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Media is in a time where news and information are readily available and there is simply no real way for the print industry to keep up with the rapid updating the internet provides. As a result, 10,000 newspaper jobs have been lost and more than 100 newspapers have shut down their presses forever. Magazines have also taken a loss as the popular urban magazine Vibe has shut down as well and The Blender.

In the midst of a crumbling print industry, one newspaper still remains a force to be reckoned with. The Philadelphia Tribune is was first and now the oldest black continuous print publication in the country. This year marks its 125th anniversary after it’s 1884 debut. The newspaper was established to project the voice of African-Americans and inform the masses of civil injustice.

Robert Bogle, the Tribune’s current president who spent many years as a child at the Tribune publication office, “My father worked here, and so i grew up here as a child. I would see the men and women that worked here, in those days we printed out paper right here in this building.”

The press they used more then 70 years ago remain in tact and inside the building.

Father Thomas Logan, 97, who sold the Tribune as a boy said, “Every issue he would have something about the black people and people wanted to read about themselves.” That still holds true today.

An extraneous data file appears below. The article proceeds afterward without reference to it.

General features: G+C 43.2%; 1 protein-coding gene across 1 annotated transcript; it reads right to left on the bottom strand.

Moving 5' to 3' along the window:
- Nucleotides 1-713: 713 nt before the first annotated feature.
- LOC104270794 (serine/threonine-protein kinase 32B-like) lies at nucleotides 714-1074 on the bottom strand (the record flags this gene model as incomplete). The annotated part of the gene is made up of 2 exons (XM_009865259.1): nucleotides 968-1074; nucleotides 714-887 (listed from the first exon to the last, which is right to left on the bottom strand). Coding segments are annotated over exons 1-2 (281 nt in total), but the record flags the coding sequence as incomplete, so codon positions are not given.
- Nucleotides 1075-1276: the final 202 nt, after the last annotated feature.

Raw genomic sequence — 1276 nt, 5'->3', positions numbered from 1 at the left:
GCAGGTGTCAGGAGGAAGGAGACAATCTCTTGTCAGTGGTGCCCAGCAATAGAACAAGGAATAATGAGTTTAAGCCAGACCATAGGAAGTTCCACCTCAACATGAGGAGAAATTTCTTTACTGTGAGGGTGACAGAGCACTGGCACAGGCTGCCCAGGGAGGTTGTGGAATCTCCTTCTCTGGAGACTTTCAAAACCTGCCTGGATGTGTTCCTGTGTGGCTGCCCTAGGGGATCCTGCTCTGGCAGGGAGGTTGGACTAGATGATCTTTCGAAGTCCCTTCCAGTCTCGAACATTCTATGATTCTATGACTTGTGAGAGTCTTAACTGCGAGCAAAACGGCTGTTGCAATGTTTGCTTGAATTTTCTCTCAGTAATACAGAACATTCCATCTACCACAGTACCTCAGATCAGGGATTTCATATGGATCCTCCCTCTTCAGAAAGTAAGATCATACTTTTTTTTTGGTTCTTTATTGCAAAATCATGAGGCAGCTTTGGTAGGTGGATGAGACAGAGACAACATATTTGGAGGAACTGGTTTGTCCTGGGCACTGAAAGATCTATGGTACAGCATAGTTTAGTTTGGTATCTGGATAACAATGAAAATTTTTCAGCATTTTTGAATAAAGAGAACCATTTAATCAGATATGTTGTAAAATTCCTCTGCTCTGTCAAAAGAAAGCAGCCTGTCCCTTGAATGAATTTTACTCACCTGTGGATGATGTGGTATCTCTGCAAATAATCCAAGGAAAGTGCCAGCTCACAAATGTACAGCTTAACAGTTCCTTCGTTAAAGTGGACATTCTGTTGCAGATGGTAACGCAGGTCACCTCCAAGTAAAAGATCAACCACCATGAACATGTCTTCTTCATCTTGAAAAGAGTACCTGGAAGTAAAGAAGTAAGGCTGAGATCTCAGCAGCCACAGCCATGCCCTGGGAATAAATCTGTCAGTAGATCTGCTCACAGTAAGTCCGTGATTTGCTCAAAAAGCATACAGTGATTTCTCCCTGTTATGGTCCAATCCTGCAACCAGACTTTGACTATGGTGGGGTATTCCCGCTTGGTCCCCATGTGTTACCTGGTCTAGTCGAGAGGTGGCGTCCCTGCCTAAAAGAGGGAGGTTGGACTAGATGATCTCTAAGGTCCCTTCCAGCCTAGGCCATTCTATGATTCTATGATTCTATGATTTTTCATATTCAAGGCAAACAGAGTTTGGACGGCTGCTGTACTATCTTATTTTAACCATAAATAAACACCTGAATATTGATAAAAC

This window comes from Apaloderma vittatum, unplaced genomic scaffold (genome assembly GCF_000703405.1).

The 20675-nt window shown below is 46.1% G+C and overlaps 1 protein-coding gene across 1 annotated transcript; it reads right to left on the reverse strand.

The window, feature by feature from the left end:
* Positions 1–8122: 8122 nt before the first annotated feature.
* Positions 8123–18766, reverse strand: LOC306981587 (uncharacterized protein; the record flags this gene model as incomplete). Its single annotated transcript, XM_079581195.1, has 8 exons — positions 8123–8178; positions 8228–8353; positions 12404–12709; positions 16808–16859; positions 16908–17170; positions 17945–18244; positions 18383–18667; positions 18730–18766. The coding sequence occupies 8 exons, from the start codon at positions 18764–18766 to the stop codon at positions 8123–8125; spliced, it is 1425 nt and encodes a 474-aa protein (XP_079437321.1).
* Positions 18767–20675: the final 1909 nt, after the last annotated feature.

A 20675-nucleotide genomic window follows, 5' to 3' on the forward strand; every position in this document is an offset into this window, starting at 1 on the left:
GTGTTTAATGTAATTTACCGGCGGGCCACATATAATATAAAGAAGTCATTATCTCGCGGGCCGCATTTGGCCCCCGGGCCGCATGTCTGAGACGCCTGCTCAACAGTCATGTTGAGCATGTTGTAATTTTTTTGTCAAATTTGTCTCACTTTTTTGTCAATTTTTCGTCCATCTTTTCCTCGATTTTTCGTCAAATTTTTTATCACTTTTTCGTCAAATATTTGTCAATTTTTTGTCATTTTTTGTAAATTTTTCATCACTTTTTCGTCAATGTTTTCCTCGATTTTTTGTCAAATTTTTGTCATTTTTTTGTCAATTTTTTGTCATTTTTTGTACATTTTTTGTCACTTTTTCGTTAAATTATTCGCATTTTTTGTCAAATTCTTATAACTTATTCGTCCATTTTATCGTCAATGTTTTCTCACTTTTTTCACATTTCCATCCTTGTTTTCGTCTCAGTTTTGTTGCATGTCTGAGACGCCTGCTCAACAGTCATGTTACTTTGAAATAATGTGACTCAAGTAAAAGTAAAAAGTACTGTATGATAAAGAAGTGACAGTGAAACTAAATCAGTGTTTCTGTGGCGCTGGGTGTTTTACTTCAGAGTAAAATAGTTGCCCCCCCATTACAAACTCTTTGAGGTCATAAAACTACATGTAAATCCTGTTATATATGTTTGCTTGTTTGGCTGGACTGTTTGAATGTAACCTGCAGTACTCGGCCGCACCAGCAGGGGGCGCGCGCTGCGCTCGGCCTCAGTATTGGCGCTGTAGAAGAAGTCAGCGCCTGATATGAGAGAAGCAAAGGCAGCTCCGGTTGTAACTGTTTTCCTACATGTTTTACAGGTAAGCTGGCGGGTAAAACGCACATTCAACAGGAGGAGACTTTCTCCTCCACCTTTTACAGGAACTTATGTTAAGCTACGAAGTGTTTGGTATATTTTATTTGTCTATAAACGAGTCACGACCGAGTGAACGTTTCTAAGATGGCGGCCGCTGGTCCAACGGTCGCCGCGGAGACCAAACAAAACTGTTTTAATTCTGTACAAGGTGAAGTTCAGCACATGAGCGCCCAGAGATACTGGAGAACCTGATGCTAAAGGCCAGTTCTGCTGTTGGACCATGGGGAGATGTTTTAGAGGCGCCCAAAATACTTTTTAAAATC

Philadelphia native Sam Muelbellieger, says, “It’s really our home base paper that really taps the heartbeat of the African American community and other papers don’t tend to gravitate toward that area. So we have something like a family type of situation with the Tribune.”

Senior vice president, Bertha Godfrey, has been a part of the publication staff since 1946. She says family has forever been the essence of the Tribune.

“It was like a family, we looked out for one another,” she says. “My boss E. Washington Rhodes, if you needed $500, he would see to it that you got it, right out of his pocket. And we didn’t have any money back then. I remember we could hardly make payroll.”

Many print industry big wigs are most likely feeling the pressure to produce and circulate, however, Bogles believes the Philadelphia Tribune will continue to thrive for years to come “Because we’re doing today what Chris Perry did 125 years ago. And today, like 125 years ago, that continues to be. And that’s why.”

The Philadelphia Tribune continues to circulate 220,00 printed copies per week and is published five days a week.

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